Thursday, March 08, 2007

Bike Week in Daytona

DAYTONA BEACH -- A few families romped on the wide hard sand, and even a few college Spring Breakers hung around, though tourism officials here discourage them. But this week, the real action comes from adult Spring Breakers with two wheels between their legs and (mostly) good-natured rabble rousing on their minds. For the 66th year, it’s Bike Week, and on Day Five of our Florida Spring Break tour, Daytona Beach was Hog wild.

You see the bikers on every roadway, at every restaurant and hotel – even the parking lot of the local Barnes & Noble. This is because there’s not a single center of action, but three, and the streets around town are filled with bikers moving from one to another. Some 500,000 bikers come during the 10-day fest, dropping in excess of $350 million, says Kevin Kilian of the area Chamber of Commerce.

It’s not all fun. Last year, 16 people died in the deadliest Bike Week ever. This year, four have died, reports the Daytona Beach News Journal. As you weave through traffic, you understand how easily things can go wrong.

Stop One was at legendary Harley-Davidson dealer Bruce Rossmeyer’s mega store north of town, at 109,000 square feet the world’s largest. The plaza around the shop become a street fair of beer, bands, barbecue, bikes and bike-stuff: everything from fringed leather saddle bags to airbrush paint jobs executed on the spot.

Both the bikes and those who ride them spanned as wide a range as you can imagine. Purple choppers, baby-blue retro models, wide-tired crotch rockets, yellow polka dotted roadsters. The people, too: Bikini-clad girls hawking beer, a burley leather vested man clutching a lap dog, moms with babies in strollers, a chic gray-haired couple who looked like they belong in a Scottsdale art gallery. Even a retired minister in a Buffalo Soldiers shirt, Ronnie McLaughlin, and his wife, Ardelia, from Greensboro, N.C., who said they’d been coming to Bike Week for seven years. The scene was amazingly polite – even genteel. At least at mid-day.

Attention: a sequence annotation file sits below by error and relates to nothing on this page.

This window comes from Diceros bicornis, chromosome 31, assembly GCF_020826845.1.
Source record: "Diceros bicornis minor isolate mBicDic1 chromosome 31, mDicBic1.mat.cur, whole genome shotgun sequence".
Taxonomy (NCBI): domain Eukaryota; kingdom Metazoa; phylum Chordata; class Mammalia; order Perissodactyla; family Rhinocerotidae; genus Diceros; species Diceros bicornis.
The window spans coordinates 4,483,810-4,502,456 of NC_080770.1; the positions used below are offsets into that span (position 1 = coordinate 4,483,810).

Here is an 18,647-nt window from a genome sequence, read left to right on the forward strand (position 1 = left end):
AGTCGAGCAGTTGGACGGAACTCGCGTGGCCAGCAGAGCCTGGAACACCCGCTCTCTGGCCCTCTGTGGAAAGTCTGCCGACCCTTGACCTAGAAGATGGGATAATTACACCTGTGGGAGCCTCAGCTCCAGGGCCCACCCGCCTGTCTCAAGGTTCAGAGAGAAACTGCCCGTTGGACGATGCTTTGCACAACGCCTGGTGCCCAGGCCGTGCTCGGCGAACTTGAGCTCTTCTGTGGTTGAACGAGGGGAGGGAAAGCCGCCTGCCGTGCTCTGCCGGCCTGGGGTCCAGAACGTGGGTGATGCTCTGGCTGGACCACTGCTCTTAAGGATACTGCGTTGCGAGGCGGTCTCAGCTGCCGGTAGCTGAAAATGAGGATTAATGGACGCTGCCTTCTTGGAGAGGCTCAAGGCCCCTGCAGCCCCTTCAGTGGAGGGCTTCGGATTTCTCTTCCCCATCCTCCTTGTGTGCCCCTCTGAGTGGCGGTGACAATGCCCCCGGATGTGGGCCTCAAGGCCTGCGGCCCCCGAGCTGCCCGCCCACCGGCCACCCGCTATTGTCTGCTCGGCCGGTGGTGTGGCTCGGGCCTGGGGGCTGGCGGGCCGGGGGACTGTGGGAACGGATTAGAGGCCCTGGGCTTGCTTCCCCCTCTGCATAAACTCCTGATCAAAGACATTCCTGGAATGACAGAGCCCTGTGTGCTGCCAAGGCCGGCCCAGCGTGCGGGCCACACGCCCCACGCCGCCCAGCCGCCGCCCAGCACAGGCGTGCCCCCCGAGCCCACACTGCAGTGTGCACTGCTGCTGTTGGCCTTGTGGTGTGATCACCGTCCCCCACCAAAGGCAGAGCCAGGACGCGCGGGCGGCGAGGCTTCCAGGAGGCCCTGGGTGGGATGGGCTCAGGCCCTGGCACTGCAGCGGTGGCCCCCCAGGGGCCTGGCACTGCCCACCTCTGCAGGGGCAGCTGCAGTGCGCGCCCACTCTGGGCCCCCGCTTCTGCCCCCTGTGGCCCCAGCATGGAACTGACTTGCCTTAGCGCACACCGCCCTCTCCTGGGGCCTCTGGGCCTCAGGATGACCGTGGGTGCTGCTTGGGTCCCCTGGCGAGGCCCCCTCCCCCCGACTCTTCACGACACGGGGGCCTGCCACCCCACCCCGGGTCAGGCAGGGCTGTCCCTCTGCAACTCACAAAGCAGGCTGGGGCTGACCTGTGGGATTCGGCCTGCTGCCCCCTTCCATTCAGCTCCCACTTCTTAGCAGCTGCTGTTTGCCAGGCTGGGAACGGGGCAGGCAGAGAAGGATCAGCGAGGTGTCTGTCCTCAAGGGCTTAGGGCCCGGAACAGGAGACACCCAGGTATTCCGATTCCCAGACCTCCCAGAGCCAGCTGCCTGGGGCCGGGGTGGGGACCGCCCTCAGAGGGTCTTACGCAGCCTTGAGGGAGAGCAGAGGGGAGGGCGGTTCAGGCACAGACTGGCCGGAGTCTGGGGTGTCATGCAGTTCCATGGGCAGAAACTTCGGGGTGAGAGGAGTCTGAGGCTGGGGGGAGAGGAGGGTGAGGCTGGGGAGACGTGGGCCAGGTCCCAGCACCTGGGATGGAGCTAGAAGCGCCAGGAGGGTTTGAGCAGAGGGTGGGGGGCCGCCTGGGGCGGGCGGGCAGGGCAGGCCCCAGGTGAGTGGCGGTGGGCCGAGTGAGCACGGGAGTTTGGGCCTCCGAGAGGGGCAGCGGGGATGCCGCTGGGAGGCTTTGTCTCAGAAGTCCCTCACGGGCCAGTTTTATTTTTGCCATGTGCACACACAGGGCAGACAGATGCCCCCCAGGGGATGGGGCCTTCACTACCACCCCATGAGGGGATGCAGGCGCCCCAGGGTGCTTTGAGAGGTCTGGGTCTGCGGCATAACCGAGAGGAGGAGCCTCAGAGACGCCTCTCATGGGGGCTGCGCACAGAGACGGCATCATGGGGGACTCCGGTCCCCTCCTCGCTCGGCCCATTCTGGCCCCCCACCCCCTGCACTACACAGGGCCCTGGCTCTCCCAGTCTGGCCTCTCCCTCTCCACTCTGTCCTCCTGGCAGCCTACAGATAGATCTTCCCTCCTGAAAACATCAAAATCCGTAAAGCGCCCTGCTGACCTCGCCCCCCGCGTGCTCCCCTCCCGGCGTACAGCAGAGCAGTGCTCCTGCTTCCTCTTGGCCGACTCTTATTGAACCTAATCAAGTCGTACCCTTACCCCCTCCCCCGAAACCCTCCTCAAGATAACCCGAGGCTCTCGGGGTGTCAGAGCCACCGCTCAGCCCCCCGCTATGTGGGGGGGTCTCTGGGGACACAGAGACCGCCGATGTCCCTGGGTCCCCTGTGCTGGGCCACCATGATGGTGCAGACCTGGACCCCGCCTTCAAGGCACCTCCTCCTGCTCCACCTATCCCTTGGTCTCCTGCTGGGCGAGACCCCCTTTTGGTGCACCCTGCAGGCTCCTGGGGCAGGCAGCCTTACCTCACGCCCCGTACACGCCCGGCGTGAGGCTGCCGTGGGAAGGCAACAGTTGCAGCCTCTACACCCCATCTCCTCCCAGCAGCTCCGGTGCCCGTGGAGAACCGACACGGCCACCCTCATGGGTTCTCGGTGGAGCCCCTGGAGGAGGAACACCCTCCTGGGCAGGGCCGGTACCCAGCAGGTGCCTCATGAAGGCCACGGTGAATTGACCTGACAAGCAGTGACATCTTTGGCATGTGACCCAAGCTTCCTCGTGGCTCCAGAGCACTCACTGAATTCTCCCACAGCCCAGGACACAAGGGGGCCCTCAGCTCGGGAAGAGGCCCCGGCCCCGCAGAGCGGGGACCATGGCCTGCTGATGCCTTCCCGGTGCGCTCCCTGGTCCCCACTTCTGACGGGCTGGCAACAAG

The set-up was much the same at the Daytona International Speedway, where vendors selling all things bike oriented stretch from one end of the parking lot to the other.

But by late afternoon, the center of insanity was Main Street, just blocks from the famous hard-packed sands where the region first earned the name, Birthplace of Speed. It’s the ultimate see-and-be-scene. Bikes are parked wheel-to-wheel for a dozen blocks along the sidewalk. Bikers and enthusiasts crowd barbecue stands, make-shift beer stalls, music stages and T-shirt shops where they’ll custom-design a shirt in your size in just minutes. More bikers cruise the street, gunning their engines as the crowds roar approval. There’s plenty of bare skin, and more promised as the night grows closer.

Jason Kolenc of Ohio was soaking up attention at his first-ever Bike Week, thanks to his biking buddy, “Buffy,’’ an honest-to-goodness bison head a Daytona bar owner had given him earlier in the week. Next to him were regulars Fred and Barbara Hale from New Hampshire, who have come since the 1970s. “There are more people, and it’s a younger, crazier crowd,’’ than in earlier years, she said. But still nice; you just avoid the troublemakers.

As if to prove the point, a guy roared up and asked if I’d like a ride. “No time. Working,’’ I told him. A good excuse … and true.



Top: Jason Kolenc of Ohio with "Buffy,'' a bison he got from a Daytona Beach bar owner.
Center: Ronnie and Ardelia McLaughlin of Greensboro, N.C., are attending Bike Week for the seventh year.
Bottom: Daytona's famous beach.

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